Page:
A conventional prior art core is shown in FIGS. 2 and 3 with similar but primed reference numerals. The core of the invention, shown in FIGS. 4 and 5, is identical with the conventional core with the following exception. Each tooth 113 is provided with a groove 116 on its outer circumferential surface which exhibits the same skew as the tooth itself. This groove is placed in substantially the center of the tooth. It is shown as being of semicircular cross section, although it is not so limited and may be, for example, of triangular cross section as shown in FIG. 6. It is of sufficient width and depth to greatly increase the reluctance of the air gap therethrough and thus effectively divide the tooth in half, magnetically as well as physically. As the two separated halves of each tooth 113 and the field poles pass each other, the magnetic flux variation is changed from that of an undivided single tooth. The difference is shown in FIG. 6, wherein the torque variation during rotation is shown in curves 117 and 118 in circular coordinates, the torque variation being shown in the radial direction and rotational angle in the circular direction. The type of tooth is graphically illustrated below the torque curve, with curve 117 corresponding to the prior art with no grooves and curve 118 corresponding to grooved teeth. It can be seen that the variation is smaller in magnitude and characterized by a higher frequency for the core with grooved teeth. With the higher frequency and a significant rotational inertia in the rotating member, the amplitude of each change in rotational velocity has less time to build up and thus provides a smaller average noise amplitude. Also, the higher frequency of the noise makes it easier to filter out by isolation mounting.
It has been stated that the skew of the teeth is an essential element of this invention. However, it is not essential that the skew be provided to the teeth and grooves. Teeth 113 including grooves 116 may alternatively be straight axial teeth separated by axial slots, provided that the opposing permanent magnets are skewed. It also makes no difference which of the wound teeth and permanent magnets rotate and which is stationary. The short axial length, relative to the skew angle, of course applies to either of the stator and rotor, since their effective interaction is, for all practical purposes, confined to the axial length of the axially shortest. Therefore, although only one embodiment is shown, the invention may apply to motor driven air moving apparatus including any combination of stator and rotor provided that one includes teeth separated by slots and the other has permanent magnets, one is skewed from the axial, the axial length of the interacting portions of the teeth of stator and rotor are short relative to the skew, and the teeth include grooves as described above along their midline parallel to the pole separating slots.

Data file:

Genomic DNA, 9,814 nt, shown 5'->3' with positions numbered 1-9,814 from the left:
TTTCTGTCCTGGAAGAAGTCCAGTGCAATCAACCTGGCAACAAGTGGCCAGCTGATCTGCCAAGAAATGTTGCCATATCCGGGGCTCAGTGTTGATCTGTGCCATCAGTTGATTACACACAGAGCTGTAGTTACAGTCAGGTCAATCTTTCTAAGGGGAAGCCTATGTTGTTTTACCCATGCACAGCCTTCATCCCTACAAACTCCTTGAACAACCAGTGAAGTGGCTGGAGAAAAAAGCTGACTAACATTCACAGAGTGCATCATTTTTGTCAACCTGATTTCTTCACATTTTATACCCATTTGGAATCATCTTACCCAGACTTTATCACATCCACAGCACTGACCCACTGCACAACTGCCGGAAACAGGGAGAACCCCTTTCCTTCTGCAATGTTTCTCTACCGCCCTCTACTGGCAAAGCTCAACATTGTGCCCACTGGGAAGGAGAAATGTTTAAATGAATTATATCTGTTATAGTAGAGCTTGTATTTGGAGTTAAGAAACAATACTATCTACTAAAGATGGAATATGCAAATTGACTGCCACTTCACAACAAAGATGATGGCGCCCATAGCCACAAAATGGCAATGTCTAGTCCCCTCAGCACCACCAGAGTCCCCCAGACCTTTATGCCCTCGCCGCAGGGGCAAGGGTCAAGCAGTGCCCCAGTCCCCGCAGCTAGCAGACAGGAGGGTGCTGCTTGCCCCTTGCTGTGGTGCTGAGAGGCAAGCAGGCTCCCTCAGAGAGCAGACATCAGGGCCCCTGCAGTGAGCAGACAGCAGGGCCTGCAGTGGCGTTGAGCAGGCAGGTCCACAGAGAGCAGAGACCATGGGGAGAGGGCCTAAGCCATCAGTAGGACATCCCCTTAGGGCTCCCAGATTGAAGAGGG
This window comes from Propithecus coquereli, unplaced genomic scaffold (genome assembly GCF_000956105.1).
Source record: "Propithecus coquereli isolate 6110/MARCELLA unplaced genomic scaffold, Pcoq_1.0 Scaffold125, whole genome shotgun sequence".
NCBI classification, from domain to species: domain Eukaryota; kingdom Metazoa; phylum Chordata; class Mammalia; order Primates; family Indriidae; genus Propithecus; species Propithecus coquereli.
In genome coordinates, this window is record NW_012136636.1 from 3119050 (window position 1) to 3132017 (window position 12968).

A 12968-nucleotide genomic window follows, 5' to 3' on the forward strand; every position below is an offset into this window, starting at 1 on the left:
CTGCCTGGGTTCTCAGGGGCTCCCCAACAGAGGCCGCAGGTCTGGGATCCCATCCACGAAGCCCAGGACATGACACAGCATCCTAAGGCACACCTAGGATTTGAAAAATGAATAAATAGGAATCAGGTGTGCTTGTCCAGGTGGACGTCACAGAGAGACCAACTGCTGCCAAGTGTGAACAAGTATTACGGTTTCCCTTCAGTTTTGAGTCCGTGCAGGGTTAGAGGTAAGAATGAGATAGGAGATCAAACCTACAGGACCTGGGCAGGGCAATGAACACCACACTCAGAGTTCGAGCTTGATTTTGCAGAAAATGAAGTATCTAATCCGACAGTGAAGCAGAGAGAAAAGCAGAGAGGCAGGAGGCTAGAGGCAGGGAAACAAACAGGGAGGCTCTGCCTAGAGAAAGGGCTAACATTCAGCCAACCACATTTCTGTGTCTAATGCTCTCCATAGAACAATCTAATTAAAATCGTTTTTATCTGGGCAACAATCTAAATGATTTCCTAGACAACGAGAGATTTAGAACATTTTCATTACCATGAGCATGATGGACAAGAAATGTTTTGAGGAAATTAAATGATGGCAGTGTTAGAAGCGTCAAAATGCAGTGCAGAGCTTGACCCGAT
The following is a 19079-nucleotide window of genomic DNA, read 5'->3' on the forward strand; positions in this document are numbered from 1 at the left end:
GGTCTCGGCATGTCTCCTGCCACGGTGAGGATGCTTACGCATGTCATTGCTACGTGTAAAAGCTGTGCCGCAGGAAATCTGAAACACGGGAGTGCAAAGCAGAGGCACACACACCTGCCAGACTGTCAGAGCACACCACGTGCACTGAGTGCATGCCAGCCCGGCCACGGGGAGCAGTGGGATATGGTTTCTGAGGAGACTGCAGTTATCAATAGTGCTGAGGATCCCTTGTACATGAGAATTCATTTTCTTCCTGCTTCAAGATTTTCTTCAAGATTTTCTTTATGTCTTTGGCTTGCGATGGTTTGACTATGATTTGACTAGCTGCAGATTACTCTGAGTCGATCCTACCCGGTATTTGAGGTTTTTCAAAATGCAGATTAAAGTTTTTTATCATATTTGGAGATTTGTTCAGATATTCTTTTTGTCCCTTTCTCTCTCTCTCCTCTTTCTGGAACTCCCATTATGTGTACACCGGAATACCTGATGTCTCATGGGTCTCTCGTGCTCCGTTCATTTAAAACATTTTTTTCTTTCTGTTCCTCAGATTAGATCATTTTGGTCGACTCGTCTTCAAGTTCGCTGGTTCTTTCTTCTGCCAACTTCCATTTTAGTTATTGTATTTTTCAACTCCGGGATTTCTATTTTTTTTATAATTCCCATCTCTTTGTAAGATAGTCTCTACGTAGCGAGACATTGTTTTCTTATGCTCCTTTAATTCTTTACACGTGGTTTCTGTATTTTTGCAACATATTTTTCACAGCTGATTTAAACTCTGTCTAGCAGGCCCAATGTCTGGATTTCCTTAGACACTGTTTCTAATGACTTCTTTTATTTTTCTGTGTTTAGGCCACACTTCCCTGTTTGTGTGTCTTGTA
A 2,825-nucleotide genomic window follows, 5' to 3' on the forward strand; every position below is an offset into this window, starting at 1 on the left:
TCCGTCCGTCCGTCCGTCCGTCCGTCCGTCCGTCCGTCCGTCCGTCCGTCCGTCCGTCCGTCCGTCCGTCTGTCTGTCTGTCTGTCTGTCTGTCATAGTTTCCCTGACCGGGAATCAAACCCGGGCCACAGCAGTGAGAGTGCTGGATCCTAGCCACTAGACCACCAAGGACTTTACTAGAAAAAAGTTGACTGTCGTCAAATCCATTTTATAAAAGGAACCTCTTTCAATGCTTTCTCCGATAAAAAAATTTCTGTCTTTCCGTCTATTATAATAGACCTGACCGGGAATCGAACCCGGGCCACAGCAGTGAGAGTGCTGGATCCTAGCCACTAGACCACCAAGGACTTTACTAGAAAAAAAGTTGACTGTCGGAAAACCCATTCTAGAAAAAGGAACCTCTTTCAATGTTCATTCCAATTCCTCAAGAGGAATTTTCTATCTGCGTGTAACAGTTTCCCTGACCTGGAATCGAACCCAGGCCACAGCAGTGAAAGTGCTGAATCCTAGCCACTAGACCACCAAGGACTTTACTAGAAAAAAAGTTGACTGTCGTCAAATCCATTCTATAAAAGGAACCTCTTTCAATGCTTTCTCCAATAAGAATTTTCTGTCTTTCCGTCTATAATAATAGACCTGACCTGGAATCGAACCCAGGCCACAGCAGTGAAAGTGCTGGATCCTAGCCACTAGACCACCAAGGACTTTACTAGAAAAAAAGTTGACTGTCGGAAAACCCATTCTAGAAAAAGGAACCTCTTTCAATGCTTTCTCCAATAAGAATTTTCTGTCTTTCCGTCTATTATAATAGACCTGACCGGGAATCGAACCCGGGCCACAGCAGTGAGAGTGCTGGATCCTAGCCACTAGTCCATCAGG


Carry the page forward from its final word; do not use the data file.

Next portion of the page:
There is an additional, unanticipated benefit of grooves 116 in the air moving apparatus of FIG. 1. It has been found that the torque-speed curve of the motor is changed as shown in the curves of FIG. 8. As shown in that Figure, curve 150, which represents the torque-speed relationship for the blower motor of FIG. 1 with grooves 116, has a different slope than curve 160, which represents the torque-speed relationship of a similar prior art blower motor without such grooves. The two curves cross at a point 170. In the region to the left of point 170, which is the high speed, lower torque region in which a constant duty motor such as a blower or fan motor generally operates, curve 150 of the invention shows a higher torque than curve 160.
This translates into a greater air moving system efficiency during normal motor operation, where efficiency is defined as the mechanical air power output divided by the electrical power input to the motor. Tests have shown, for example, that a blower motor according to this invention, operated at an air delivery rate of 7.03 m.sup.3 /min with a current of 14.7 amps for a system efficiency of 34.2%, whereas a prior art motor not including the grooves but similar in every other way operated at an air delivery rate of 6.23 m.sup.3 /min with a current of 13.45 amps for a system efficiency of 33.1%. For the same current level of 14.0 amps, the motor of this invention operated at an air delivery rate of 6.35 m.sup.3 /min and generated an output air pressure differential of 0.635 kPa for a system efficiency of 34.3%, whereas the prior art motor operated at an air delivery rate of 6.82 m.sup.3 /min and a generated output pressure differential of 0.570 kPa for a system efficiency of 33.1%. The price to be paid, as FIG. 8 shows, is a lower stall torque; however, motors in this type of application generally have no problem with stall torque. In particular, a blower or fan motor has excess stall torque, since it has practically no air resistance at start; and some of this excess stall torque may easily be traded for greater efficiency at higher speeds, where the air or fluid backpressure is much greater.
Thus the invention provides simultaneously a reduction in noise due to torque fluctuations between stator and rotor tending to produce rotational speed fluctuations and an improvement in system efficiency for constant duty, high speed air moving operation.